It’s not just the politics that will be divisive. On a purely cinematic level, The Last Jedi is more underwhelming than its predecessors. I’d always had Johnson pegged as something of a stylist, yet one or two memorable shots aside, nothing really strikes a note of individualism. The psychedelic scene where Rey looks down a hall of mirrors and sees… herself, is a perfect example of where a visionary director could have left a mark. Instead the scene is laboured and uninspired, as much of the movie is for its often tiresome two and a half hours. Scenes involving space dog fights and grand explosions have the potential to dazzle but the effect is numbed by sheer repetition. The most stirring of these scenes is right there at the beginning when an unarmed resistance fighter sacrifices herself to release futuristic grenades on to the enemy ship. Every other space battle after this feels emotionally empty and redundant in comparison.

Where Lucas wisely used classical structures and proven character archetypes, Johnson anarchically undercuts and undermines the same tropes. The story is deliberately sprawling and convoluted to the extreme; it dovetails in to several unnecessary subplots that ultimately fizzle out. At the end you’re left wondering – what has actually happened? What did Luke and Rey ACTUALLY do on that Island? What was the POINT of having Poe and Rose go to that casino planet? Did we REALLY need so many space battles? It makes you yearn for the relatively linear plot lines of the original trilogy.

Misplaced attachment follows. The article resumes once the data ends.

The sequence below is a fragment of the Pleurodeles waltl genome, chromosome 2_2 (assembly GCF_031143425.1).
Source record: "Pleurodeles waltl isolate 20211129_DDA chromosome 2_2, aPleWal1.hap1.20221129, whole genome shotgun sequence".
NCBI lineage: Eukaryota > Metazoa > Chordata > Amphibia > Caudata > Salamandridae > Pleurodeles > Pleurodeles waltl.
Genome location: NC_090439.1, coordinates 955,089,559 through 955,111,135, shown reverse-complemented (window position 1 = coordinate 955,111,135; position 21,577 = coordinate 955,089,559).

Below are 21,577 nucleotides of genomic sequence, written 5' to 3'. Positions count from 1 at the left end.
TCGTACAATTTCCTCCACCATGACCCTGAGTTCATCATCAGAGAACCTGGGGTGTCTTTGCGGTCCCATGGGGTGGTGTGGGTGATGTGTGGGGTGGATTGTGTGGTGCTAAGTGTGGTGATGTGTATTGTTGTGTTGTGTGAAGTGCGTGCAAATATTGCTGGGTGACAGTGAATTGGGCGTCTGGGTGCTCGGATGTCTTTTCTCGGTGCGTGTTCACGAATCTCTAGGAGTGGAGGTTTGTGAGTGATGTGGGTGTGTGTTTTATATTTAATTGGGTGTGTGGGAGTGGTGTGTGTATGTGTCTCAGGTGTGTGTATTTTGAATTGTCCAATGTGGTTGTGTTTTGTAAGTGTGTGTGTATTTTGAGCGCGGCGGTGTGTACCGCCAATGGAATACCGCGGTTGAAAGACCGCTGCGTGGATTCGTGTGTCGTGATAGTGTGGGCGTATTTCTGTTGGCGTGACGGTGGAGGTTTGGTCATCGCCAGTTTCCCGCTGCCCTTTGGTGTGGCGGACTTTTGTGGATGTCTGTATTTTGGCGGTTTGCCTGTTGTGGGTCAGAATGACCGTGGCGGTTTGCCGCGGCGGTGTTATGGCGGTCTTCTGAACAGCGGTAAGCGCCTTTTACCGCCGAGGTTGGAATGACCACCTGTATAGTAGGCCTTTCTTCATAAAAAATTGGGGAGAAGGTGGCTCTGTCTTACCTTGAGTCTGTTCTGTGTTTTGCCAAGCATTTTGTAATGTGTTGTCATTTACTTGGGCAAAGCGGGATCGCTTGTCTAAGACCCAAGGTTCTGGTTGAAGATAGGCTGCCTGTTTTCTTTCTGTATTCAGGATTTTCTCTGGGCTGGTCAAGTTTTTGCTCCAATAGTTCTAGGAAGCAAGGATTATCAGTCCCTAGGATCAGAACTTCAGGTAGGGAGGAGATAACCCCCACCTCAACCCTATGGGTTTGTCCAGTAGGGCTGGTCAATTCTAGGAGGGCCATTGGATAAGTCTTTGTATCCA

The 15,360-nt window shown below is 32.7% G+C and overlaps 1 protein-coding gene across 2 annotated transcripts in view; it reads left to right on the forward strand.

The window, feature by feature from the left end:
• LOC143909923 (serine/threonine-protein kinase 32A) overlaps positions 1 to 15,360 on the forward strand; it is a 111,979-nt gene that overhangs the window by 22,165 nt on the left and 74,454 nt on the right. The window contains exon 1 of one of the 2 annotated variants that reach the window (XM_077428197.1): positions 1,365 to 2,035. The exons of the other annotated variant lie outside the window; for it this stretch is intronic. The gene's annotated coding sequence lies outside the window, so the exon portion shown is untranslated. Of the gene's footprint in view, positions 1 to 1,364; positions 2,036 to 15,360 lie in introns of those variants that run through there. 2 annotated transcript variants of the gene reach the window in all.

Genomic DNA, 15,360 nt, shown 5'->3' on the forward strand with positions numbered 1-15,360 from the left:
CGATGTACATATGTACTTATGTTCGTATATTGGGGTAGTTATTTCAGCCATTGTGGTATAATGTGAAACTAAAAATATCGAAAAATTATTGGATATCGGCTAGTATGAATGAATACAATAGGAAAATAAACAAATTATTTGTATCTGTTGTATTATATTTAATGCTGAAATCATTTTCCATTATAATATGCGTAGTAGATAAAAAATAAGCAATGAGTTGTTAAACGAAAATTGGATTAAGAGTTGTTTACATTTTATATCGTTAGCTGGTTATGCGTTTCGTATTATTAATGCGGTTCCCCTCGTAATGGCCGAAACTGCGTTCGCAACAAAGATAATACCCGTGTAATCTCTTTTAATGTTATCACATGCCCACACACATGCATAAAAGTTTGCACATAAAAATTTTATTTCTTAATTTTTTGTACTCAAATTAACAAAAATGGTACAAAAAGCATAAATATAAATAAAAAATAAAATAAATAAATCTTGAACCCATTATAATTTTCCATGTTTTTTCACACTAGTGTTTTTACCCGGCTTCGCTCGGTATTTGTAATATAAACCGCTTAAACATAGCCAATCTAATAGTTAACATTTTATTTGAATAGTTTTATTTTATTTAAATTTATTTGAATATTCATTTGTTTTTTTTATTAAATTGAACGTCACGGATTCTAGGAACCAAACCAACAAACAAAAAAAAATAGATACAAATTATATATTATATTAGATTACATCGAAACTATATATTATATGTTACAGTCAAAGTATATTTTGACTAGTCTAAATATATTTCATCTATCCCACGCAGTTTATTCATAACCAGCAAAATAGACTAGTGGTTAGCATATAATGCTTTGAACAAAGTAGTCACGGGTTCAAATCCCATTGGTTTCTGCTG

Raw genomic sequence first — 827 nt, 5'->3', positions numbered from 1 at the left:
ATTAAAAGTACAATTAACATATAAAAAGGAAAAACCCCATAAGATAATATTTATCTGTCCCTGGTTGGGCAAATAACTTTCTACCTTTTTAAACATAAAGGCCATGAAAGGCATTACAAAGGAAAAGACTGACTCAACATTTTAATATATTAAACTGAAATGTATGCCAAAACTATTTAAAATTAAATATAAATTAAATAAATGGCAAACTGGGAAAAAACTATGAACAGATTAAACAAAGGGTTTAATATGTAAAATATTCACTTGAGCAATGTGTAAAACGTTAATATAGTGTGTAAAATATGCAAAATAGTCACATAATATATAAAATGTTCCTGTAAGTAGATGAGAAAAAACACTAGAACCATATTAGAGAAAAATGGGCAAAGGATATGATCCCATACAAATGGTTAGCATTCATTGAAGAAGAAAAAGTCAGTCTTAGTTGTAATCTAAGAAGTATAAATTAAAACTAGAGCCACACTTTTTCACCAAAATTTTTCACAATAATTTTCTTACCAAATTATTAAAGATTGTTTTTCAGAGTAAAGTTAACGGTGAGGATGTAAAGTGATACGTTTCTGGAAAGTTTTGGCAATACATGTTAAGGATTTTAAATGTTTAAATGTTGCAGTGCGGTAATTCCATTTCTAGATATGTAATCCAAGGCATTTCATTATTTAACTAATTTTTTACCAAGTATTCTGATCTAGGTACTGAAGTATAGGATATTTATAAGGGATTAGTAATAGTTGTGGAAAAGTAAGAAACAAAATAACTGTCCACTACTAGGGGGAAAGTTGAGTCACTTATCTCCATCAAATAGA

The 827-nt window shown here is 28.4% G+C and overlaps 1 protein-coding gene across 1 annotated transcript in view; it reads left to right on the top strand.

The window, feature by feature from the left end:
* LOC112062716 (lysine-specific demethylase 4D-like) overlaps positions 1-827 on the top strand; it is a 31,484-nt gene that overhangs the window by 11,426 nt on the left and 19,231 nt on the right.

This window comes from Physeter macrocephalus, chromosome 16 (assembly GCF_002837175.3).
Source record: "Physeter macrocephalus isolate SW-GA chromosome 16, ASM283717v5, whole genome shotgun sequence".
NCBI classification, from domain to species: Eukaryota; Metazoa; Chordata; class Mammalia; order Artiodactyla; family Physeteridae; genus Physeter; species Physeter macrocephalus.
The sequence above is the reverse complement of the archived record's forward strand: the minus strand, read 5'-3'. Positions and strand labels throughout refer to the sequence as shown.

And in that sense, The Last Jedi has less in common with The Empire Strikes Back (the film it was initially compared to) and more in common with the episodic adventure format of ‘Attack of the Clones’. But whilst that film (up until now the most flawed and disliked episode in the Star Wars series) had the zany flavour of a Saturday morning cartoon serial, ‘The Last Jedi’, feels much darker and less generous both stylistically and tonally. For example; the intrigue of the Canto Bight casino planet is only briefly utilised. Before you know it the characters have escaped, and a dimly lit, unambitiously framed chase sequence is underway. Similarly, the visually distinctive planet of Crait feels under-used; compare it to the rich and rewarding landscapes of Attack of the Clones – the water planet of Kamino, the futuristic cityscape of coruscant and the deserty Tatoine. But the prequels sleek modernism is seemingly too earnest to be of any kind of influence on this director. A shame, as their undervalued innovations were more ambitious than anything seen visually in The Last Jedi.